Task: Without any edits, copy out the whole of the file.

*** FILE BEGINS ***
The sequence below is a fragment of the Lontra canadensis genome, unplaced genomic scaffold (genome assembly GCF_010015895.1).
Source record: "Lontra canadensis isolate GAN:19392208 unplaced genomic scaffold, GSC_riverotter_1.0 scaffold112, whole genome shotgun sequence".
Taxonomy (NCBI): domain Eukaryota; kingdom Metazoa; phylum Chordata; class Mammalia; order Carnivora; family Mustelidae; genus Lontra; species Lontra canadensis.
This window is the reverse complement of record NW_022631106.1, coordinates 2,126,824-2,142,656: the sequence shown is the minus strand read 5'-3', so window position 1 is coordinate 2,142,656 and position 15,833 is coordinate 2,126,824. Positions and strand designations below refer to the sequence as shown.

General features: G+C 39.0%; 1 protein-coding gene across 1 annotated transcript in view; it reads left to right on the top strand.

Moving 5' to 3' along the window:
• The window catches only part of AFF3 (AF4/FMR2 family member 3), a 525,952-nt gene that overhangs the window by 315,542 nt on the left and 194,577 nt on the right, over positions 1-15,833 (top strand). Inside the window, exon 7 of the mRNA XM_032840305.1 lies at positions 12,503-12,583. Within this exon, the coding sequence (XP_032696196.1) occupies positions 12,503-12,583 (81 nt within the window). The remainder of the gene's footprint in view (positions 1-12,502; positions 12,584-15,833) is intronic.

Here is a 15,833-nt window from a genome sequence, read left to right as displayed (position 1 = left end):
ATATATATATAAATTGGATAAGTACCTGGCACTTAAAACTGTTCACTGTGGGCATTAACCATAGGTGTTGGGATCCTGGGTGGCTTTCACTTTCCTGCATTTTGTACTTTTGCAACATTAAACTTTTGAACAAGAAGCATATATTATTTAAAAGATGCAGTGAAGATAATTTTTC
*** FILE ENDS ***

The sequence below is a fragment of the Lontra canadensis genome, unplaced genomic scaffold (genome assembly GCF_010015895.1).
Source record: "Lontra canadensis isolate GAN:19392208 unplaced genomic scaffold, GSC_riverotter_1.0 scaffold112, whole genome shotgun sequence".
Taxonomy (NCBI): domain Eukaryota; kingdom Metazoa; phylum Chordata; class Mammalia; order Carnivora; family Mustelidae; genus Lontra; species Lontra canadensis.
This window is the reverse complement of record NW_022631106.1, coordinates 2,126,824-2,142,656: the sequence shown is the minus strand read 5'-3', so window position 1 is coordinate 2,142,656 and position 15,833 is coordinate 2,126,824. Positions and strand designations below refer to the sequence as shown.

General features: G+C 39.0%; 1 protein-coding gene across 1 annotated transcript in view; it reads left to right on the top strand.

Moving 5' to 3' along the window:
• The window catches only part of AFF3 (AF4/FMR2 family member 3), a 525,952-nt gene that overhangs the window by 315,542 nt on the left and 194,577 nt on the right, over positions 1-15,833 (top strand). Inside the window, exon 7 of the mRNA XM_032840305.1 lies at positions 12,503-12,583. Within this exon, the coding sequence (XP_032696196.1) occupies positions 12,503-12,583 (81 nt within the window). The remainder of the gene's footprint in view (positions 1-12,502; positions 12,584-15,833) is intronic.

Here is a 15,833-nt window from a genome sequence, read left to right as displayed (position 1 = left end):
ATATATATATAAATTGGATAAGTACCTGGCACTTAAAACTGTTCACTGTGGGCATTAACCATAGGTGTTGGGATCCTGGGTGGCTTTCACTTTCCTGCATTTTGTACTTTTGCAACATTAAACTTTTGAACAAGAAGCATATATTATTTAAAAGATGCAGTGAAGATAATTTTTC